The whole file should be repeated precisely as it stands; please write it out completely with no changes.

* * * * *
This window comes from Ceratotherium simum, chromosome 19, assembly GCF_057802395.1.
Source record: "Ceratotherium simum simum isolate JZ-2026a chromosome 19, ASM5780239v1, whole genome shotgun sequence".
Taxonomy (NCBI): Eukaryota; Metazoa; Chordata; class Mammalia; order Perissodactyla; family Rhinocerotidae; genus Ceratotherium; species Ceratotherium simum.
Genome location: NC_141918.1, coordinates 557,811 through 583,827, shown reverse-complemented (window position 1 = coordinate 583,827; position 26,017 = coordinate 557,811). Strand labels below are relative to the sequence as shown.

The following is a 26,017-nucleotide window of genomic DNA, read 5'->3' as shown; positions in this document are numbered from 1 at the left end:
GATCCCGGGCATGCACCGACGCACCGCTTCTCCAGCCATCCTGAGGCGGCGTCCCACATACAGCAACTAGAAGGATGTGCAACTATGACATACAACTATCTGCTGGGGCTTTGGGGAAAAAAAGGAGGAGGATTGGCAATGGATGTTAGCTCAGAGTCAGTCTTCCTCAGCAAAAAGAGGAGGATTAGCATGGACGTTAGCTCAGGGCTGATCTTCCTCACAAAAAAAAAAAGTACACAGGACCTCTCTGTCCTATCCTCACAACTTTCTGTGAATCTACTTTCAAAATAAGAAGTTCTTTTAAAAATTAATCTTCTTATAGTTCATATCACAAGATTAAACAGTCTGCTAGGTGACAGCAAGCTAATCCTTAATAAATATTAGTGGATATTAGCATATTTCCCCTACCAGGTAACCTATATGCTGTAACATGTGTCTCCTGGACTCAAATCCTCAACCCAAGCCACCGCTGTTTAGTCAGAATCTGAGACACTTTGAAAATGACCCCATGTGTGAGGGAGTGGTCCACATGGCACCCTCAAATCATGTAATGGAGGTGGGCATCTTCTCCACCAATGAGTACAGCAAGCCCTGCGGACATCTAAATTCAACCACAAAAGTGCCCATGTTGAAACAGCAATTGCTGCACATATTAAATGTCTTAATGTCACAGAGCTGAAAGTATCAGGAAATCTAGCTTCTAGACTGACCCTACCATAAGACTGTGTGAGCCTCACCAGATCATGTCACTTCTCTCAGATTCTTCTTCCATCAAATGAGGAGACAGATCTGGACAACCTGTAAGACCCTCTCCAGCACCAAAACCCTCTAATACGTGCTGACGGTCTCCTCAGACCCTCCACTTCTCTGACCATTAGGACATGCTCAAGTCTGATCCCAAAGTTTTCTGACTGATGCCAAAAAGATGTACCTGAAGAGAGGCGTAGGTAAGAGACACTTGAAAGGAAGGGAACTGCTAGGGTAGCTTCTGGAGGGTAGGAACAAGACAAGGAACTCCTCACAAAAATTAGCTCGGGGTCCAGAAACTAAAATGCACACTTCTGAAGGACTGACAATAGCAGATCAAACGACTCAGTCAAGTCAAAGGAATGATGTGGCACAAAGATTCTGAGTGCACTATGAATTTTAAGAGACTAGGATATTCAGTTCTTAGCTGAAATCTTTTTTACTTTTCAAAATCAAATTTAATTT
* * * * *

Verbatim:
This window comes from Ceratotherium simum, chromosome 19, assembly GCF_057802395.1.
Source record: "Ceratotherium simum simum isolate JZ-2026a chromosome 19, ASM5780239v1, whole genome shotgun sequence".
Taxonomy (NCBI): Eukaryota; Metazoa; Chordata; class Mammalia; order Perissodactyla; family Rhinocerotidae; genus Ceratotherium; species Ceratotherium simum.
Genome location: NC_141918.1, coordinates 557,811 through 583,827, shown reverse-complemented (window position 1 = coordinate 583,827; position 26,017 = coordinate 557,811). Strand labels below are relative to the sequence as shown.

The following is a 26,017-nucleotide window of genomic DNA, read 5'->3' as shown; positions in this document are numbered from 1 at the left end:
GATCCCGGGCATGCACCGACGCACCGCTTCTCCAGCCATCCTGAGGCGGCGTCCCACATACAGCAACTAGAAGGATGTGCAACTATGACATACAACTATCTGCTGGGGCTTTGGGGAAAAAAAGGAGGAGGATTGGCAATGGATGTTAGCTCAGAGTCAGTCTTCCTCAGCAAAAAGAGGAGGATTAGCATGGACGTTAGCTCAGGGCTGATCTTCCTCACAAAAAAAAAAAGTACACAGGACCTCTCTGTCCTATCCTCACAACTTTCTGTGAATCTACTTTCAAAATAAGAAGTTCTTTTAAAAATTAATCTTCTTATAGTTCATATCACAAGATTAAACAGTCTGCTAGGTGACAGCAAGCTAATCCTTAATAAATATTAGTGGATATTAGCATATTTCCCCTACCAGGTAACCTATATGCTGTAACATGTGTCTCCTGGACTCAAATCCTCAACCCAAGCCACCGCTGTTTAGTCAGAATCTGAGACACTTTGAAAATGACCCCATGTGTGAGGGAGTGGTCCACATGGCACCCTCAAATCATGTAATGGAGGTGGGCATCTTCTCCACCAATGAGTACAGCAAGCCCTGCGGACATCTAAATTCAACCACAAAAGTGCCCATGTTGAAACAGCAATTGCTGCACATATTAAATGTCTTAATGTCACAGAGCTGAAAGTATCAGGAAATCTAGCTTCTAGACTGACCCTACCATAAGACTGTGTGAGCCTCACCAGATCATGTCACTTCTCTCAGATTCTTCTTCCATCAAATGAGGAGACAGATCTGGACAACCTGTAAGACCCTCTCCAGCACCAAAACCCTCTAATACGTGCTGACGGTCTCCTCAGACCCTCCACTTCTCTGACCATTAGGACATGCTCAAGTCTGATCCCAAAGTTTTCTGACTGATGCCAAAAAGATGTACCTGAAGAGAGGCGTAGGTAAGAGACACTTGAAAGGAAGGGAACTGCTAGGGTAGCTTCTGGAGGGTAGGAACAAGACAAGGAACTCCTCACAAAAATTAGCTCGGGGTCCAGAAACTAAAATGCACACTTCTGAAGGACTGACAATAGCAGATCAAACGACTCAGTCAAGTCAAAGGAATGATGTGGCACAAAGATTCTGAGTGCACTATGAATTTTAAGAGACTAGGATATTCAGTTCTTAGCTGAAATCTTTTTTACTTTTCAAAATCAAATTTAATTT